The ad network managing "The Signal" deployment, Ringleader Digital, circulated a press release last week outlining the success of the campaign. You may have read these number elsewhere already, but according to CEO Bob Walczac, the click-through rate on the mobile banners was 6.7%, and 16% of those CTRs activated the click-to-call and listened to the signal. When I spoke to Walczak and the company's senior director of sales, Lilia Kunin, they said that about 14% of those who listened to the call-in "signal" passed it on virally.
While we don't have numbers of the actual reach of the campaign relative to other components that agency Media Storm deployed, Walczak suggested it was in the millions of impressions. "From an effectiveness standpoint, I don't see how another medium could have done better than this," he said.
Well, on the one hand, it was the kind of campaign where the product, messaging and target demo mapped so well atop one another that even a weak idea would register. But in this case the message, an audio signal, was made for phone sampling, and the film's target audience, 18- to 34-year-olds, were precisely the mobile users most likely to explore the ad and try this novel use of the technology.
But what surprised even Walczak was that some users came back to relisten up to six times. People seemed intrigued both by the platform of using the voice channel for this kind of media sampling, and by the media creative itself.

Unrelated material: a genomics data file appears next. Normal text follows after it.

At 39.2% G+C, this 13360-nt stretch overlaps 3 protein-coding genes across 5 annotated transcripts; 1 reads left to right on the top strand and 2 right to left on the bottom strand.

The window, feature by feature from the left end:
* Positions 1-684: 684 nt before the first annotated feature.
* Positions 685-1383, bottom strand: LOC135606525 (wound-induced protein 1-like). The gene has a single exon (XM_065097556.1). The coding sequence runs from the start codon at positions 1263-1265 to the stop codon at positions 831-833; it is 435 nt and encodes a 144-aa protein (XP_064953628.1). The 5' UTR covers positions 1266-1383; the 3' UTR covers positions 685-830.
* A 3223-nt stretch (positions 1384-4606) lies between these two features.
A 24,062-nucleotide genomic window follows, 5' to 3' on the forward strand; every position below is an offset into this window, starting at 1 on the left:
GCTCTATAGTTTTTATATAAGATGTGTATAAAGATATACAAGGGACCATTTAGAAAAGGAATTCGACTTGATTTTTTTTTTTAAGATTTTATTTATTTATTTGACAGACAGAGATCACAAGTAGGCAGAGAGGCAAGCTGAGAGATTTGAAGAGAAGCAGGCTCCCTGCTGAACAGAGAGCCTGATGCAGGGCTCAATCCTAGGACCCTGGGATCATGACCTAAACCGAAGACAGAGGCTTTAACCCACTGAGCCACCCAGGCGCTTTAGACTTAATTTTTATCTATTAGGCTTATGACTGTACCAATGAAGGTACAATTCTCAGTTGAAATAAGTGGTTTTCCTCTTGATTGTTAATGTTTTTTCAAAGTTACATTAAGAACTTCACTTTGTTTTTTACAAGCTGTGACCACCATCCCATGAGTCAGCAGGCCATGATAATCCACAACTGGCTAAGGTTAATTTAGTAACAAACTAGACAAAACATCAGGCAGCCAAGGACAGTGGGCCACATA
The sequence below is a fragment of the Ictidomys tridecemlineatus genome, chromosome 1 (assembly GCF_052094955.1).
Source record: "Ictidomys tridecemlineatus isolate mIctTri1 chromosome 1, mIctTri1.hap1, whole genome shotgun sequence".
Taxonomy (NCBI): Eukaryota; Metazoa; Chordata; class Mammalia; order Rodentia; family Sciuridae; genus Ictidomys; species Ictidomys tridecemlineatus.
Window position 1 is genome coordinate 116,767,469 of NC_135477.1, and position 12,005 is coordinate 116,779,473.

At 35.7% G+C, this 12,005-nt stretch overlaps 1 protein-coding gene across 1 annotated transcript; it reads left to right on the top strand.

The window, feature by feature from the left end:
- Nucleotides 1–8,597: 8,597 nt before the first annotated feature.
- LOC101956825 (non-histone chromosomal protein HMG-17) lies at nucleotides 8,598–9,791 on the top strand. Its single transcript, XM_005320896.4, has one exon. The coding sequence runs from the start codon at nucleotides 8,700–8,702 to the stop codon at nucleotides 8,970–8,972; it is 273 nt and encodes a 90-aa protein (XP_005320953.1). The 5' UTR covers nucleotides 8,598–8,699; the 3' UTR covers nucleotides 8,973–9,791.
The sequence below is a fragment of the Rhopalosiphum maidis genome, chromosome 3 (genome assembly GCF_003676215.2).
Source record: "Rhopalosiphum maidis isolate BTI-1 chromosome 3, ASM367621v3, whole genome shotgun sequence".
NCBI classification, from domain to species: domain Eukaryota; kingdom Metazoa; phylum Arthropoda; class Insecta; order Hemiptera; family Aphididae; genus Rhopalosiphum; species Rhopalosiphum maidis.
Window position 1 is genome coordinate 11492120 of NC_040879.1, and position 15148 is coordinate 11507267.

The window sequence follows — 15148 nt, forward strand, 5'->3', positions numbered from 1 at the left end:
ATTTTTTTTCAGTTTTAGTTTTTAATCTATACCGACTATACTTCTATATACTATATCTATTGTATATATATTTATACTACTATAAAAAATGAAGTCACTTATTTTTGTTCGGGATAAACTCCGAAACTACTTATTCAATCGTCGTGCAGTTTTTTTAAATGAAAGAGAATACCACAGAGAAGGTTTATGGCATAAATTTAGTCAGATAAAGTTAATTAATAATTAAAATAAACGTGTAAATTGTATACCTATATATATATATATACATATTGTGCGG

While mobile seems like a perfect place to market films, and we are seeing a lot of strong prerelease campaigns lately, the reflex is to use a video asset. Linking to a clip is the rough analog of dropping the trailer at the other end of a banner promo a few days out from a film's weekend release. But trailers are what movie executive think potential moviegoers want to see. Or at least it is what studios want moviegoers to want.
Film fans actually encounter a film, remember it, and perhaps anticipate it in a very different way, I think. One of the more novel uses of film properties on mobile lately has been downloading classic movie scenes. Unfortunately, most services make you pay some typically ridiculous mobile content fee for the privilege, but the basic content model is interesting. The horse assassination scene in "Animal House" -- or turning the volume up to "11" in "Spinal Tap" - bring the kinds of pop culture nostalgia rushes that are perfectly suited for mobile. It is a Chris Farley approach to movie-going. As Farley's celebrity interviewer persona used to ask guests, "Remember the part when?"
A couple of years ago Clear Channel started testing three and five-second audio ads on radio. All Fox had to do was run Homer's familiar "Doh," followed by a reminder that the new season of "The Simpsons" was premiering on Fox that week. It was effective because the ad was serving merely as a prompt for something the listener filled in his own way with memory or anticipation.
Pop culture leaves so many multimedia moments in our heads that a phone can leverage. Movie tag lines, cool scenes, moody music -- all can become click-to-call messaging or even ringtones. Why couldn't eager film fans of an upcoming sequel subscribe to text messages from one of the movie's characters, offering back story and tense hints of what is to come in advance of the film's premiere? There is such a toy box of media embedded in any film property, I would love to see marketers compete with one another every Thursday for the mobile campaign that is creative enough.
We keep talking about the need to make advertising more creative to penetrate the clutter and transcend the fragmentation. But imagine a mobile marketing ecosystem where we clicked on banners not just to get relevant information, but because we had come to expect from our advertising the same entertainment level we expect from the content it promotes?